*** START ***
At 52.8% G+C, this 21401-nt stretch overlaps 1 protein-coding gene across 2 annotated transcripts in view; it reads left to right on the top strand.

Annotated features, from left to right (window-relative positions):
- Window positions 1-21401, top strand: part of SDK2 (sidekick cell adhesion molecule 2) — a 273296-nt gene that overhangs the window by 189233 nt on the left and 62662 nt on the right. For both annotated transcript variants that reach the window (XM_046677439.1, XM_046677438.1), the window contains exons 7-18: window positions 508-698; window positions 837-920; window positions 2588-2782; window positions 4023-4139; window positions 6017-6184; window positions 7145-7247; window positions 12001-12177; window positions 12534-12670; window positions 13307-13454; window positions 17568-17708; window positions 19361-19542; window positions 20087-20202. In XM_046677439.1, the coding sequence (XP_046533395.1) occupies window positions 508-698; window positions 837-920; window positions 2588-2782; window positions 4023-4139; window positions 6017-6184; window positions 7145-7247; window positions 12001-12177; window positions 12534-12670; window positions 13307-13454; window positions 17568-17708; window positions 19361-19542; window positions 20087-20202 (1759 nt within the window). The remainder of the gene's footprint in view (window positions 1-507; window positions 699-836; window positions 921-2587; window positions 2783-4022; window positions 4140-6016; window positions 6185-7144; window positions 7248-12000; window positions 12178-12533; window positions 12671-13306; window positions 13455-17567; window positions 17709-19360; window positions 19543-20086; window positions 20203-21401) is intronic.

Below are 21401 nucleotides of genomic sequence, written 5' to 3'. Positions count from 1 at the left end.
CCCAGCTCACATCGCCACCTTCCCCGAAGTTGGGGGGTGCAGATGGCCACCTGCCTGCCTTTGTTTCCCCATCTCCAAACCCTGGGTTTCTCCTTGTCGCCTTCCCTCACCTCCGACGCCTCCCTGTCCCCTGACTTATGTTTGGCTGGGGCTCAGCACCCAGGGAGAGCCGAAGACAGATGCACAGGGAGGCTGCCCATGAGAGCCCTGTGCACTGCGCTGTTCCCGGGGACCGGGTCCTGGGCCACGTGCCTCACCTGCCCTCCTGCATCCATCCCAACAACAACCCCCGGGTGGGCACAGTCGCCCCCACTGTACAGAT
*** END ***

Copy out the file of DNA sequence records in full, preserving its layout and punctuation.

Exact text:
At 52.8% G+C, this 21401-nt stretch overlaps 1 protein-coding gene across 2 annotated transcripts in view; it reads left to right on the top strand.

Annotated features, from left to right (window-relative positions):
- Window positions 1-21401, top strand: part of SDK2 (sidekick cell adhesion molecule 2) — a 273296-nt gene that overhangs the window by 189233 nt on the left and 62662 nt on the right. For both annotated transcript variants that reach the window (XM_046677439.1, XM_046677438.1), the window contains exons 7-18: window positions 508-698; window positions 837-920; window positions 2588-2782; window positions 4023-4139; window positions 6017-6184; window positions 7145-7247; window positions 12001-12177; window positions 12534-12670; window positions 13307-13454; window positions 17568-17708; window positions 19361-19542; window positions 20087-20202. In XM_046677439.1, the coding sequence (XP_046533395.1) occupies window positions 508-698; window positions 837-920; window positions 2588-2782; window positions 4023-4139; window positions 6017-6184; window positions 7145-7247; window positions 12001-12177; window positions 12534-12670; window positions 13307-13454; window positions 17568-17708; window positions 19361-19542; window positions 20087-20202 (1759 nt within the window). The remainder of the gene's footprint in view (window positions 1-507; window positions 699-836; window positions 921-2587; window positions 2783-4022; window positions 4140-6016; window positions 6185-7144; window positions 7248-12000; window positions 12178-12533; window positions 12671-13306; window positions 13455-17567; window positions 17709-19360; window positions 19543-20086; window positions 20203-21401) is intronic.

Below are 21401 nucleotides of genomic sequence, written 5' to 3'. Positions count from 1 at the left end.
CCCAGCTCACATCGCCACCTTCCCCGAAGTTGGGGGGTGCAGATGGCCACCTGCCTGCCTTTGTTTCCCCATCTCCAAACCCTGGGTTTCTCCTTGTCGCCTTCCCTCACCTCCGACGCCTCCCTGTCCCCTGACTTATGTTTGGCTGGGGCTCAGCACCCAGGGAGAGCCGAAGACAGATGCACAGGGAGGCTGCCCATGAGAGCCCTGTGCACTGCGCTGTTCCCGGGGACCGGGTCCTGGGCCACGTGCCTCACCTGCCCTCCTGCATCCATCCCAACAACAACCCCCGGGTGGGCACAGTCGCCCCCACTGTACAGAT